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Lasers + Anti-Lasers: Marriage Opens Door to Development of Single Device with Exceptional Range of Optical Capabilities

Lasers and… anti-lasers? Researchers at Lawrence Berkeley National Laboratory have constructed a laser that also acts as an anti-laser. A laser emits coherent light - anti-lasers absorb coherent light. A single device that does both may seem paradoxical, but the authors believe the technology may be used to make high sensitivity light detectors, or even photonic integrated circuits. To learn more check out the article.

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See More Than Before with Nikon's Newest Inverted Microscope System

Introducing Nikon's latest imaging innovation- the Eclipse Ti2 Inverted Microscope System. The Ti2 raises the bar for core imaging capability, delivering an unprecedented 25mm field of view, as well as improved stability and usability. To learn more, visit and stop by Nikon's booth at the upcoming Society for Neuroscience Annual Meeting (Nov. 13-16).

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Super-Resolution Imaging of Fluorescently Labeled, Endogenous RNA Polymerase II in Living Cells with CRISPR/Cas9-mediated Gene Editing

Researchers at the Massachusetts Institute of Technology (MIT) have demonstrated super-resolution localization microscopy imaging of endogenous RNA Polymerase II in living cells. Labeling was performed using CRISPR/Cas9-mediated gene editing to add the photoconvertable fluorescent protein Dendra2. This method can in principle be used to label transcription factors for live cell super-resolution as well. Imaging was performed on a Nikon Ti inverted research microscope system with Perfect Focus. Check out the open access Scientific Reports article to learn more.

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Labeling Cellular Structures in vivo Using Confined Primed Conversion of Photoconvertible Fluorescent Proteins

Researchers at ETH Zürich have published a new method in Nature Protocols for axially confined photoconversion of the fluorescent protein Dendra2 in single cells – demonstrating the concept in developing zebrafish embryos. This method uses a specialized filter plate and the process of ‘primed conversion’ to convert Dendra2 to a red emitting form using 488 nm and 730 nm beams that intersect only at a common focal point.

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Super-Resolution Dipole Orientation Mapping via Polarization Demodulation

A new open-access research article in the journal Light: Science & Applications details a new Fluorescence Polarization Microscope (FPM) design for super-resolution imaging of the dipole orientations of overlapping single fluorophores in sub-diffraction limited volumes. Using this new technique, they’ve demonstrated that the dipole of actin monomers is perpendicular to the actin filament, and radially distributed in septin complexes in live yeast cells. Imaging was performed on a Nikon Ti-E motorized inverted research microscope.

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Bright Photoactivatable Fluorophores for Single-Molecule Imaging

Researchers at the Janelia Research Campus have developed new photoactivatable dyes for improved live cell single-particle tracking and localization microscopy experiments. The new photoactivatable dyes are derived from existing Janelia Fluor (JF) dyes - known for their increased brightness, photostability, small size, and cell permeability. To learn more, check out the article in Nature Methods.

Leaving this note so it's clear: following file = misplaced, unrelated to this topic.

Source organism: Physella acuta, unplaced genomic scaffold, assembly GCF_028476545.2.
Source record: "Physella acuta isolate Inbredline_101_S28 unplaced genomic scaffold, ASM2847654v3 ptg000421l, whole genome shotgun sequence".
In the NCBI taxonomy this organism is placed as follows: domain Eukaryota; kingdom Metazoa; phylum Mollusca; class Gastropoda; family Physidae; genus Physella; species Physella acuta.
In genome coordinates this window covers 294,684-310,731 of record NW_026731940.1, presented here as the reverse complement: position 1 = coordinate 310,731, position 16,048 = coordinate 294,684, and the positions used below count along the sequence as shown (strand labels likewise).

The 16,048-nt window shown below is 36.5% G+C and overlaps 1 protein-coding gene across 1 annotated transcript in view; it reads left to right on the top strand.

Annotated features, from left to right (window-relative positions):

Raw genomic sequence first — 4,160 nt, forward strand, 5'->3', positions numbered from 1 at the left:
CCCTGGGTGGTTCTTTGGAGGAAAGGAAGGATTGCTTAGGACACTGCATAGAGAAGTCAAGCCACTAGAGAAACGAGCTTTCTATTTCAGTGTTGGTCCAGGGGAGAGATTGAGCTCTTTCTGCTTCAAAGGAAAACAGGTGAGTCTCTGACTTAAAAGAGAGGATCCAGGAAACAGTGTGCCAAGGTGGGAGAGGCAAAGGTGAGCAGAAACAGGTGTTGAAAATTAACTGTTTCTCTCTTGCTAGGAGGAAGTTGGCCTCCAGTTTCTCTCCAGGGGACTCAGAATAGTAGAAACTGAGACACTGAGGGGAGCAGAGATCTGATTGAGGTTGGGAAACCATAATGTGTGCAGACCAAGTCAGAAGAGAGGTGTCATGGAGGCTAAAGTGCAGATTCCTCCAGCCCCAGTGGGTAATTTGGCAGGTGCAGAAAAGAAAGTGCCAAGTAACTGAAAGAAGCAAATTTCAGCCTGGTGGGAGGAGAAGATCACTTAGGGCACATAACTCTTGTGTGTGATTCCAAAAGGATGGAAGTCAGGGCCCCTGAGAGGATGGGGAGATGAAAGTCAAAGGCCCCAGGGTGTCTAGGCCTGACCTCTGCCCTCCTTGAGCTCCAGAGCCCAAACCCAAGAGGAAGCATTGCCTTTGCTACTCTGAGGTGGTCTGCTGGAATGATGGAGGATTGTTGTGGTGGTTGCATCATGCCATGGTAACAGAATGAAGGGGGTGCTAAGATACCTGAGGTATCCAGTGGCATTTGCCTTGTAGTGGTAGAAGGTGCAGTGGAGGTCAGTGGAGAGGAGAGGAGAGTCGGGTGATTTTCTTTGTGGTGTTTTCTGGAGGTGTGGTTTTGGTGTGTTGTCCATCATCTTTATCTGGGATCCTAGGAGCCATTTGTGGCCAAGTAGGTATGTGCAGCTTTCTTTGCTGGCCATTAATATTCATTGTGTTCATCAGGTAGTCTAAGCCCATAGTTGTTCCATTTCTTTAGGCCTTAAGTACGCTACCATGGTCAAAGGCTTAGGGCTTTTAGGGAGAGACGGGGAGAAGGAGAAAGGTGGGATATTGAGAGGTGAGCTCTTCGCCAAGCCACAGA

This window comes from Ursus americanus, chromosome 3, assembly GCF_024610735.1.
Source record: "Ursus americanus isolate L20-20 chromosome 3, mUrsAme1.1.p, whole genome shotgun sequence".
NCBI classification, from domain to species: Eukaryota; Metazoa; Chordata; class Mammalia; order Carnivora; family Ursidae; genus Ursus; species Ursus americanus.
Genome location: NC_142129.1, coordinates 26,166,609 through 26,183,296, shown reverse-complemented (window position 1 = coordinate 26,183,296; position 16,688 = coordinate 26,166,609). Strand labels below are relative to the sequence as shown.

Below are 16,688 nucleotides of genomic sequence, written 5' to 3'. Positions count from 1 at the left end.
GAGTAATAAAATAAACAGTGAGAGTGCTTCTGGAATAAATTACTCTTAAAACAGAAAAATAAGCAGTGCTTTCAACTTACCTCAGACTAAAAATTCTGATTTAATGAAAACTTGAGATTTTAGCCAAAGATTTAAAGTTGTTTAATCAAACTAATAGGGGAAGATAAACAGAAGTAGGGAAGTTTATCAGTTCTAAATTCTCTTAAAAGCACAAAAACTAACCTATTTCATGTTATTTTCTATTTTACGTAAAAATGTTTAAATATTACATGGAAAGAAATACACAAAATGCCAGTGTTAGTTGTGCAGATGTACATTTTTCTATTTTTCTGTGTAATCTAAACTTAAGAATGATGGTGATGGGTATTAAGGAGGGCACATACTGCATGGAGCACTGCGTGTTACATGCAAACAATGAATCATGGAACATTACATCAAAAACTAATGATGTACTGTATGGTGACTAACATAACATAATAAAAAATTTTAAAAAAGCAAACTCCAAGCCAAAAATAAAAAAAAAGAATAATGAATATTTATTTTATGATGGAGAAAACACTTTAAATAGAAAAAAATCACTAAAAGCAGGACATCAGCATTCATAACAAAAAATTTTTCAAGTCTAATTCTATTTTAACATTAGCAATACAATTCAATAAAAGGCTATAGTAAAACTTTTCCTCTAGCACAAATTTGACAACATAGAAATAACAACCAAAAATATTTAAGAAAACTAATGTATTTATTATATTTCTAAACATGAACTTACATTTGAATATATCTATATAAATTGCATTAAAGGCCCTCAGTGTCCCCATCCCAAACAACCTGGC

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Microscopic Fish Face Takes First Place in 2016 Nikon Small World Competition

Nikon Instruments Inc. today announced the winners of the 42nd annual Nikon Small World Photomicrography Competition, awarding first place to Oscar Ruiz, Ph.D. for his microscopic view of the facial development of a four-day-old zebrafish embryo. Fittingly, Nikon unveiled Dr. Ruiz’s zebrafish “selfie” win first on Instagram this morning, giving followers the first look at the winning images. The full winner gallery can now also be viewed on

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Microenvironment Complexity and Matrix Stiffness Regulate Breast Cancer Cell Activity in a 3D in vitro Model

A new open access article in Scientific Reports details the role of extracellular matrix (ECM) stiffness in regulating breast cancer cell activity by testing cell growth on a variety of 2D and 3D substrates. Researchers found that the highest proliferation rates occurred in the softest 3D hydrogels tested – providing more evidence for the need of 3D culture systems recapitulating the native microenvironment in order to reveal disease-relevant phenotypes. Gels were imaged using a Nikon Eclipse Ni-U upright research microscope.

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Quantum-dot Solar Windows Evolve with 'Doctor-blade' Spreading

Many people in the microscopy world are familiar with quantum dots – semiconductor nanocrystals with well-defined light emitting properties – as fluorescent labels. Researchers at Los Alamos National Laboratory have demonstrated how quantum dot-based solar panels can be scaled up for practical use, large enough to be used as a building window when used in luminescent solar concentrators (LSC). Quantum dots in LSCs absorb photons and emit light at a lower energy, guided by total internal reflection to the edges of the device, where they are collected by photovoltaic cells.